How to Know What Crowdfunding Campaigns and Platforms to Trust
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GUEST POST BY DAVID RUIZ
This year is laying it all bare for us: In a moment of unprecedented, global crisis, our local businesses are shuttering at unbelievable rates, renters are being forced into the streets, and children are negligently being shoved into packed classrooms, in large part because our government representatives would rather bicker about how many breadcrumbs to brush off their cummerbunds than actually help the people.
All of this means it’s a big year for us to try and help each other. We’ve risen in the streets, we’ve tipped higher amounts at local cafes and restaurants, and we continue to donate to individual causes on crowd-funding websites — helping alleviate the pain of unexpected healthcare costs, for instance, or sudden funeral expenses.
Sadly, though, we can’t give blindly. We have to learn to give and support smartly, because sometimes our donations aren’t used as expected.
Take, for example, the most popular Change.org petition in history: Shortly after police killed George Floyd in Minneapolis — a horrific act which sparked protests against police brutality and in support of racial justice across the United States — nearly 18 million people signed an online petition calling for those police officers’ arrest.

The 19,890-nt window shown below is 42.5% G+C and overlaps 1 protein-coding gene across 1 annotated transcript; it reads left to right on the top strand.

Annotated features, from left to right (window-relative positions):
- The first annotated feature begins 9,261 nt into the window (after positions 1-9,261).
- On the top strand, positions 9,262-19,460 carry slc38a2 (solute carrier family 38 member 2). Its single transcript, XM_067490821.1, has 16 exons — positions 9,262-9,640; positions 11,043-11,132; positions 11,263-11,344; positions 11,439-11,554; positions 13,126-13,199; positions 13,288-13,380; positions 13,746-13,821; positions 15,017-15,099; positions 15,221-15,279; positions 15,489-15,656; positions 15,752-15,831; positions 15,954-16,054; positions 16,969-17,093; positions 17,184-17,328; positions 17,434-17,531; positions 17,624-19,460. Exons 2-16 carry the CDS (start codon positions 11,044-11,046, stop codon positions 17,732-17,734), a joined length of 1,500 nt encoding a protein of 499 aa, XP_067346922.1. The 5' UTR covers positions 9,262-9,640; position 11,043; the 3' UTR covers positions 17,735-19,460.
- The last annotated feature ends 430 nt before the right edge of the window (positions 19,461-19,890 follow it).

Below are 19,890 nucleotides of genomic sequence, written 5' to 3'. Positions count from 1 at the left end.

The petition stood for a good cause, but according to some, Change.org deployed sneaky money-grubbing tactics within it.
According to former employees at Change.org, the online petition giant included potentially confusing language that asked visitors to “become a hero” by “chipping in” and donating money. But those funds didn’t go to support George Floyd’s family or any racial justice nonprofits, the former employees said. Those funds, they said, just went to Change.org.
“Change.org is siphoning resources away from organizations that are accountable to Black people and equipped to do deeper, long-term, community-based organizing for Black lives and liberation,” the former employees wrote on Medium.
The world of online donations is enormous and, for many of us, confusing. There are not only crowdfunding scams, but whole platforms that might take a huge chunk of your donation.
Here are some tips to safely pledge commitment and donate online:
Check “Platform” Fees
The majority of online petition and crowd-funding platforms are businesses, and as businesses, they’re concerned with making money. That isn’t a huge mark against them. Without money, these platforms can’t pay employees, maintain servers, or continue to host countless crowdfunding projects started by individuals.
But it’s important to know exactly how much these platforms make from every transaction. That’s where “platform” fees come in. Platform fees are the fees that crowdfunding platforms charge on every single donation to help maintain their businesses. Some platforms take a flat fee from every donation, some take a single-digit percentage from each donation, and some use a combination of both.